Cookies on this website

We use cookies to ensure that we give you the best experience on our website. If you click 'Accept all cookies' we'll assume that you are happy to receive all cookies and you won't see this message again. If you click 'Reject all non-essential cookies' only necessary cookies providing core functionality such as security, network management, and accessibility will be enabled. Click 'Find out more' for information on how to change your cookie settings.

ABSTRACT

Waivers of informed consent for research participation are permitted in the United States under the Common Rule, the Health Insurance Portability and Accountability Act regulations, and the FDA's Exception from Informed Consent (EFIC) rule for emergency research. We assess the novel question regarding what legal right researchers have to carry out research procedures on or about another person, be it experimental medical intervention, psychological or social manipulation, or invasion of privacy, without the permission of their subjects. Our analysis frames waivers of consent as a species of presumed consent, and we address the underlying empirical question of whether it is reasonable to believe that subjects from whom no consent is sought would in fact agree, if asked. A scoping review of what is known about participation and refusal rates in US-based research suggests that a large minority, on average, do not agree to take part in research. Refusal rates vary widely. This suggests that, while researchers may assert the social utility of their studies are high enough to justify waivers, there is reason to suspect that many who would be enrolled under a waiver of consent would not want to be enrolled. We conclude that waivers should be rare, and that IRBs and researchers must explicitly address study acceptability in the community at large and the target population of their proposed research.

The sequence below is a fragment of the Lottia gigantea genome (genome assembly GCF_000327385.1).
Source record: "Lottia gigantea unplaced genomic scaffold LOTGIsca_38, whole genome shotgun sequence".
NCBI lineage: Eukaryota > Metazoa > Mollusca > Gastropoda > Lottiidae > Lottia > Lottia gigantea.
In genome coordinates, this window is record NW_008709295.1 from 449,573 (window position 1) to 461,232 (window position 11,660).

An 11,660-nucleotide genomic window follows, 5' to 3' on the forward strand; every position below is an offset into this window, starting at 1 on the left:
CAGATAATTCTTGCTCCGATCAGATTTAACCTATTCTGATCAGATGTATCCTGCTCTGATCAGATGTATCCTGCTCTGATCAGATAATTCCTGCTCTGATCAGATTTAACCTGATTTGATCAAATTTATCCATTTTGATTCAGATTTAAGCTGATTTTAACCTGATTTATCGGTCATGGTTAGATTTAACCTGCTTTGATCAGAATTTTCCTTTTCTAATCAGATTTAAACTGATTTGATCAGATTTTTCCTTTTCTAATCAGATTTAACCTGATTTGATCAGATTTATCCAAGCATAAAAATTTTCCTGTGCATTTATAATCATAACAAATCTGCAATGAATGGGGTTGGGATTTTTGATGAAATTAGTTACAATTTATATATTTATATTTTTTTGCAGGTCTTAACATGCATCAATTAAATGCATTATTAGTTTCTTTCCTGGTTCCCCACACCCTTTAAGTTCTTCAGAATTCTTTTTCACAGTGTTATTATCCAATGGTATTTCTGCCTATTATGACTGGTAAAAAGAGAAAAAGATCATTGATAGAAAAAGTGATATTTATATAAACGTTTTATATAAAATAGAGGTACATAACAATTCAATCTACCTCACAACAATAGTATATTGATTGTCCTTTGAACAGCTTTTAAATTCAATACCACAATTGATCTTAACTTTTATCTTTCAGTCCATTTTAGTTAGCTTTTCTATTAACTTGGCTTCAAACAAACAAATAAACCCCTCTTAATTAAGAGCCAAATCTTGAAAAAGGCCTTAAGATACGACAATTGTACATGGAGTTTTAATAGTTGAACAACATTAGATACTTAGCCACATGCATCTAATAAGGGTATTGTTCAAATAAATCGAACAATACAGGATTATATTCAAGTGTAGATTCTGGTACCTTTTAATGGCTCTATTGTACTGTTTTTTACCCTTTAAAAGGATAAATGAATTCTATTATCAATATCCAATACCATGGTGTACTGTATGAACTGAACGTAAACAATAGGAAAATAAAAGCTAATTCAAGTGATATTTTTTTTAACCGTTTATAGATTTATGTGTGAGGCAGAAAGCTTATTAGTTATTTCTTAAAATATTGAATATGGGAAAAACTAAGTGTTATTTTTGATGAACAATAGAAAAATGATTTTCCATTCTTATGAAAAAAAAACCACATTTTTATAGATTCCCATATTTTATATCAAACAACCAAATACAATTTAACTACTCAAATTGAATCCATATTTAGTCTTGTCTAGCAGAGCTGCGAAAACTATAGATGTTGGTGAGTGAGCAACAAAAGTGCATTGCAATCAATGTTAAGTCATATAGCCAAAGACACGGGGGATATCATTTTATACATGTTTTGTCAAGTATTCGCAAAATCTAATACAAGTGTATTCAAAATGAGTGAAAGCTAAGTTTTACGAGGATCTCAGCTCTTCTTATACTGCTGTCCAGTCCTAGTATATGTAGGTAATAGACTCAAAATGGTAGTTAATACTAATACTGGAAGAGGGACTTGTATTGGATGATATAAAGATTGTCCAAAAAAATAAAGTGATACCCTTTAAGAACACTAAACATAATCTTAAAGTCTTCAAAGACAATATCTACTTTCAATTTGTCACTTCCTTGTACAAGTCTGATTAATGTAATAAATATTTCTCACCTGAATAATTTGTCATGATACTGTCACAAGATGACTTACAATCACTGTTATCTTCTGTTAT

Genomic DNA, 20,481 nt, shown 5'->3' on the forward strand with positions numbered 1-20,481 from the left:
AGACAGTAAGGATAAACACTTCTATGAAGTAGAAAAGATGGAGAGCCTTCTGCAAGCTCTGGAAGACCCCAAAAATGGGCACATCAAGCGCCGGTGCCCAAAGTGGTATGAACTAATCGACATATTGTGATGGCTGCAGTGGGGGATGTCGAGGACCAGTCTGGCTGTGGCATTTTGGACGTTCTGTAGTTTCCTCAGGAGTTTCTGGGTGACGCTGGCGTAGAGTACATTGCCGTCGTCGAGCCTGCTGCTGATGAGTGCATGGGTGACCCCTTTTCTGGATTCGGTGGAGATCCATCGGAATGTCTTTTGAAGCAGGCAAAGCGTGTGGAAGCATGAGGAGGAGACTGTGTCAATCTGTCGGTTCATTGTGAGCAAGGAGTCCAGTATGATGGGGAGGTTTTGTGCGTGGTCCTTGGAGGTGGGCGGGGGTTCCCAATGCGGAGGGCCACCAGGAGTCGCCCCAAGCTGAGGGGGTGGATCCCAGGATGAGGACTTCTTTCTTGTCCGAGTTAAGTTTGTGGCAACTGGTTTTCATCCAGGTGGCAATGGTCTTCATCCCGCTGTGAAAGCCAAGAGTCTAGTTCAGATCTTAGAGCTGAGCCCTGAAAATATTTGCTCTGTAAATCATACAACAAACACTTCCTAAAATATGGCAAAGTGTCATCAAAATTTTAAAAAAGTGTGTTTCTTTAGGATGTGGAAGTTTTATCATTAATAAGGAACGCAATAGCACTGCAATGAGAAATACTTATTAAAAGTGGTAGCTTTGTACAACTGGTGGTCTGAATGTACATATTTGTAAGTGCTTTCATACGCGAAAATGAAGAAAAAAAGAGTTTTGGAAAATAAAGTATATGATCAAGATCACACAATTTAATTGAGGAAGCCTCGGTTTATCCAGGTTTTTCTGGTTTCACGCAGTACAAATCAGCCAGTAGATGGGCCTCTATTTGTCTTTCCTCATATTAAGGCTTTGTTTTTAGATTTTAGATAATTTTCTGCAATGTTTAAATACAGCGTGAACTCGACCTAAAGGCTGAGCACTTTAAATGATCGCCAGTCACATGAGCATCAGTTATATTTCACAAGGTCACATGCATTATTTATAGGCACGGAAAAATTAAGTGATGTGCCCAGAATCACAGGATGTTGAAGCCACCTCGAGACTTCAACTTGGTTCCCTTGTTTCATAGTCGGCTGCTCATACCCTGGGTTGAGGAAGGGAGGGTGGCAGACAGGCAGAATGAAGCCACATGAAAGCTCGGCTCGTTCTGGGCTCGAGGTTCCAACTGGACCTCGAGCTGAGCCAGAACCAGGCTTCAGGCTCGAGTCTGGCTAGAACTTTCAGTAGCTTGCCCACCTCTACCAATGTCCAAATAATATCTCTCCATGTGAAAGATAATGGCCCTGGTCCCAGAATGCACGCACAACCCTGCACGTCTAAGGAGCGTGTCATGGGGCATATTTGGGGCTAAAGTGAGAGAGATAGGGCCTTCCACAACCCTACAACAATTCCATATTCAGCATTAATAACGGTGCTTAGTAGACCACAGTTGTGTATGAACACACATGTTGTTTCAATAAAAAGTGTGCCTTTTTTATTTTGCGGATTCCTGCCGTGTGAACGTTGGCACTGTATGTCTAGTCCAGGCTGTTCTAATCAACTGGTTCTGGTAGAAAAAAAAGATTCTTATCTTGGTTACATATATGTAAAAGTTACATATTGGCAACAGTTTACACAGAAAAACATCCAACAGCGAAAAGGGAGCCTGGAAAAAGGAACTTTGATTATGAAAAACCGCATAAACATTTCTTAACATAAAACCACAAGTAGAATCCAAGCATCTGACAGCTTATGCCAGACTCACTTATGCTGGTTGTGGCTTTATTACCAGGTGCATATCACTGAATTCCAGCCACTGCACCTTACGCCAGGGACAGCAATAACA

Richard Doll seminars IN Public health and epidemiology

 Richard Doll

Forthcoming events

Infectious Disease Seminar Series: Evolutionary drivers of antibiotic resistance in pathogen populations

Monday, 03 October 2022, 1pm to 2pm @ BDI/OxPop Building Seminar Room LG 0-1, Old Road Campus, Headington, OX3 7LF

What is new in Polygenic Risk Scores?

Tuesday, 11 October 2022, 1pm to 2pm

Infectious Disease Seminar Series: Lessons learned - Will suffering through one pandemic help prevent another?

Monday, 17 October 2022, 1pm to 2pm @ Big Data Institute / OxPop Building, Old Road Campus, Headington, OX3 7LF

Infectious Disease Seminar Series: Global molecular epidemiology of HIV-1

Monday, 31 October 2022, 1pm to 2pm @ BDI Seminar Room LG 0-1, Old Road Campus, Headington, OX3 7LF

Infectious Disease Seminar Series: COVID-19 and Kids: what have we learnt after 3 years?

Monday, 07 November 2022, 1pm to 2pm @ BDI Seminar Room LG 1, Old Road Campus, Headington, OX3 7LF